Next Article in Journal / Special Issue
Constructed Wetlands for Combined Sewer Overflow Treatment—Comparison of German, French and Italian Approaches
Previous Article in Journal
Benefits of Riverine Water Discharge into the Lorian Swamp, Kenya
Previous Article in Special Issue
Winter Performance of Inter-Locking Pavers—Stormwater Quantity and Quality
Article Menu

Export Article

Open AccessArticle
Water 2012, 4(4), 1025-1038;

Innovative Urban Water Management as a Climate Change Adaptation Strategy: Results from the Implementation of the Project “Water Against Climate Change (WATACLIC)”

Ambiente Italia S.r.l., Via Carlo Poerio 39, Milano 20129, Italy
Department of Civil, Chemical, Environmental and Materials Engineering (DICAM), University of Bologna (Alma Mater), Viale Risorgimento 2, Bologna 40136, Italy
Centro Antartide, Via Rizzoli 3, Bologna 40125, Italy
Department of Economic Sciences, University of Udine, Via Palladio 8, Udine 33100, Italy
IRIDRA S.r.l., Via La Marmora, 51, Firenze 50121, Italy
Author to whom correspondence should be addressed.
Received: 7 October 2012 / Revised: 29 November 2012 / Accepted: 11 December 2012 / Published: 19 December 2012
(This article belongs to the Special Issue Sustainable Urban Water Management)
View Full-Text   |   Download PDF [392 KB, uploaded 9 June 2015]   |  


The excessive use of water is damaging European groundwater and rivers: their environmental conditions are often below the “good status” that—according to Water Framework Directive 2000/60—should be reached by 2015. The already critical situation is tending to get worse because of climate change. Even in water rich countries, urban wastewater is still one of the main sources of water pollution. Currently, urban soil sealing and “conventional” rainwater management, which were planned to quickly move rainwater away from roofs and streets, are increasing the flood risk. “Green” technologies and approaches would permit a reduction in water abstraction and wastewater production while improving urban hydrological response to heavy rains. The Life+ WATACLIC project has been implemented to promote such sustainable technologies and approaches in Italy, however the results show huge difficulties: apparently water saving and sustainable urban water management have only low interest amongst the general public and even with public administrations and the relevant industrial sectors. In such a cultural and technical context, the project is bringing a new point of view to public debate. In the long term, the project will certainly have a positive impact, but most likely it will require more time than initially expected. View Full-Text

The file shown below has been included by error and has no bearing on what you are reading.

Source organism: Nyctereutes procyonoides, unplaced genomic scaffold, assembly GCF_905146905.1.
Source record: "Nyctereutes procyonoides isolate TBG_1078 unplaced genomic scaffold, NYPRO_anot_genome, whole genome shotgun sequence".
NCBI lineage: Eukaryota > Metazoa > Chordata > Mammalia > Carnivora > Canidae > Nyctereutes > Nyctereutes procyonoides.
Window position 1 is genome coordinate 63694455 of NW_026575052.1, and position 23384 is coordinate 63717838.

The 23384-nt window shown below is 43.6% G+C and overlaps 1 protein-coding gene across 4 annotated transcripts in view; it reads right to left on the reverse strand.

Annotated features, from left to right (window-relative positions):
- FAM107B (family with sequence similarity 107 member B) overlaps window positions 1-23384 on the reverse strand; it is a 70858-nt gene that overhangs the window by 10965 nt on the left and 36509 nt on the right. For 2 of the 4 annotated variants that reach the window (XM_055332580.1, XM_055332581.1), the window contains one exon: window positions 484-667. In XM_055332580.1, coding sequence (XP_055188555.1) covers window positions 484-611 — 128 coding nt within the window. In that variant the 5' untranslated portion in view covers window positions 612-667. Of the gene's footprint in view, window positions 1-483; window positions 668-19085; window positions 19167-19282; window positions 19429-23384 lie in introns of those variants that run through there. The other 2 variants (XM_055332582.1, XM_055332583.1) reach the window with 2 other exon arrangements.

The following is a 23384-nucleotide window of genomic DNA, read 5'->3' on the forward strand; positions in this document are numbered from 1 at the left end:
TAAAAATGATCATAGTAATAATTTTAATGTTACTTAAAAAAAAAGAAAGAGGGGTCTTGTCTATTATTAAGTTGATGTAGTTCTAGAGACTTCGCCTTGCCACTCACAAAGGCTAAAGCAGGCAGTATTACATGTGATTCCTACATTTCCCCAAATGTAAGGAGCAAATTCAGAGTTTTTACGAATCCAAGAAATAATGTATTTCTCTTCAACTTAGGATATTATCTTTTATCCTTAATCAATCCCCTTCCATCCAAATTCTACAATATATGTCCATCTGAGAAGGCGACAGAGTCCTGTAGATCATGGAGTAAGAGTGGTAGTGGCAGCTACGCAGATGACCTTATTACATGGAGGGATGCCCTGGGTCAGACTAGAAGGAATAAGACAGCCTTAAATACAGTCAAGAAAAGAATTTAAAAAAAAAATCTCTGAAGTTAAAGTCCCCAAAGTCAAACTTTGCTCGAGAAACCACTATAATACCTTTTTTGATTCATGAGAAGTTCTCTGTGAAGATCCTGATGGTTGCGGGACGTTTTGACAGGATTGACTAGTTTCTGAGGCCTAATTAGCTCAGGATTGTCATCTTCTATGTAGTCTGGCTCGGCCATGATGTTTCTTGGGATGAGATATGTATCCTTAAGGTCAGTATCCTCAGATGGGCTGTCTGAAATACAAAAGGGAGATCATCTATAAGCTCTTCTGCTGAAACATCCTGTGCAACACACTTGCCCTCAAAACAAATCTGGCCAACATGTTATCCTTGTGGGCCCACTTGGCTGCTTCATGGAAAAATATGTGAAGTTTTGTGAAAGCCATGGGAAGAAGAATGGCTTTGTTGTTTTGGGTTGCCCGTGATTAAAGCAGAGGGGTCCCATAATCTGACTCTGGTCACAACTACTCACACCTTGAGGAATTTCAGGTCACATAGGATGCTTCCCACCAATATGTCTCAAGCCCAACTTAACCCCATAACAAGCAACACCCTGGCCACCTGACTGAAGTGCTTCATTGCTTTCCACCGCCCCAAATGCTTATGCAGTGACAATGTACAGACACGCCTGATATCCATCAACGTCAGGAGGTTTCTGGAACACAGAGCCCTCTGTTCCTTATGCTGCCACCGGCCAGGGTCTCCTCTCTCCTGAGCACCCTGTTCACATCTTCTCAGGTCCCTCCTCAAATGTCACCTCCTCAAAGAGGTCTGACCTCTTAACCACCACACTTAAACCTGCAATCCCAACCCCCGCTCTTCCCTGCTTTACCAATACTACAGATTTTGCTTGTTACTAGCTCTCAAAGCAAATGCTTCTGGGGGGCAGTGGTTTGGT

Keywords: water policy; sustainable water management; information campaign water policy; sustainable water management; information campaign

Figure 1

This is an open access article distributed under the Creative Commons Attribution License (CC BY 3.0).

Share & Cite This Article

MDPI and ACS Style

Conte, G.; Bolognesi, A.; Bragalli, C.; Branchini, S.; Carli, A.D.; Lenzi, C.; Masi, F.; Massarutto, A.; Pollastri, M.; Principi, I. Innovative Urban Water Management as a Climate Change Adaptation Strategy: Results from the Implementation of the Project “Water Against Climate Change (WATACLIC)”. Water 2012, 4, 1025-1038.

Show more citation formats Show less citations formats

Related Articles

Article Metrics

Article Access Statistics



[Return to top]
Water EISSN 2073-4441 Published by MDPI AG, Basel, Switzerland RSS E-Mail Table of Contents Alert
Back to Top